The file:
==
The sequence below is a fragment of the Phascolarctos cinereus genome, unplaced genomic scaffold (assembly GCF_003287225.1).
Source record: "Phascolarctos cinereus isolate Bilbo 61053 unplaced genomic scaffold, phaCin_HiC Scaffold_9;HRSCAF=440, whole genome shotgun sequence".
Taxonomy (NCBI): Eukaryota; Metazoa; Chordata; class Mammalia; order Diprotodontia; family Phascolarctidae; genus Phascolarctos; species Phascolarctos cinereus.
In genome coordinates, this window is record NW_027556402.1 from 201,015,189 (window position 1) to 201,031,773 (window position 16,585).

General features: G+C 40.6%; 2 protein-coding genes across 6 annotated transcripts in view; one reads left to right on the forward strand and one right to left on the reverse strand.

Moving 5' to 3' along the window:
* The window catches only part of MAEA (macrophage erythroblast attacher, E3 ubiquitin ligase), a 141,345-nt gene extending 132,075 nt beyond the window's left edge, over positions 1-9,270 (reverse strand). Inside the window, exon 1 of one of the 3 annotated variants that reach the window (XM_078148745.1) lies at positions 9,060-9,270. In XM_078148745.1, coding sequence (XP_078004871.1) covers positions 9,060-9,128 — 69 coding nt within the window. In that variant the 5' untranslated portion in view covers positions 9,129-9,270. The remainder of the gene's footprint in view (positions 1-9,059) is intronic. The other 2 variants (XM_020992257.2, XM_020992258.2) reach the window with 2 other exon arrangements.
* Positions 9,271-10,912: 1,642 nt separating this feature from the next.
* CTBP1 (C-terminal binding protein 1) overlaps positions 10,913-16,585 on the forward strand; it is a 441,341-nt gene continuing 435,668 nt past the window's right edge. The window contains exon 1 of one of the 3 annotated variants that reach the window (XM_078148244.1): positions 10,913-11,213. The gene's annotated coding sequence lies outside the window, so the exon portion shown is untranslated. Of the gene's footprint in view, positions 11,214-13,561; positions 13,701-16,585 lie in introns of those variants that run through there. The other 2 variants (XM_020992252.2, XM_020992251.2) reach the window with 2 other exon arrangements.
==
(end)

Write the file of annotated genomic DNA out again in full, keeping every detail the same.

The sequence below is a fragment of the Phascolarctos cinereus genome, unplaced genomic scaffold (assembly GCF_003287225.1).
Source record: "Phascolarctos cinereus isolate Bilbo 61053 unplaced genomic scaffold, phaCin_HiC Scaffold_9;HRSCAF=440, whole genome shotgun sequence".
Taxonomy (NCBI): Eukaryota; Metazoa; Chordata; class Mammalia; order Diprotodontia; family Phascolarctidae; genus Phascolarctos; species Phascolarctos cinereus.
In genome coordinates, this window is record NW_027556402.1 from 201,015,189 (window position 1) to 201,031,773 (window position 16,585).

General features: G+C 40.6%; 2 protein-coding genes across 6 annotated transcripts in view; one reads left to right on the forward strand and one right to left on the reverse strand.

Moving 5' to 3' along the window:
* The window catches only part of MAEA (macrophage erythroblast attacher, E3 ubiquitin ligase), a 141,345-nt gene extending 132,075 nt beyond the window's left edge, over positions 1-9,270 (reverse strand). Inside the window, exon 1 of one of the 3 annotated variants that reach the window (XM_078148745.1) lies at positions 9,060-9,270. In XM_078148745.1, coding sequence (XP_078004871.1) covers positions 9,060-9,128 — 69 coding nt within the window. In that variant the 5' untranslated portion in view covers positions 9,129-9,270. The remainder of the gene's footprint in view (positions 1-9,059) is intronic. The other 2 variants (XM_020992257.2, XM_020992258.2) reach the window with 2 other exon arrangements.
* Positions 9,271-10,912: 1,642 nt separating this feature from the next.
* CTBP1 (C-terminal binding protein 1) overlaps positions 10,913-16,585 on the forward strand; it is a 441,341-nt gene continuing 435,668 nt past the window's right edge. The window contains exon 1 of one of the 3 annotated variants that reach the window (XM_078148244.1): positions 10,913-11,213. The gene's annotated coding sequence lies outside the window, so the exon portion shown is untranslated. Of the gene's footprint in view, positions 11,214-13,561; positions 13,701-16,585 lie in introns of those variants that run through there. The other 2 variants (XM_020992252.2, XM_020992251.2) reach the window with 2 other exon arrangements.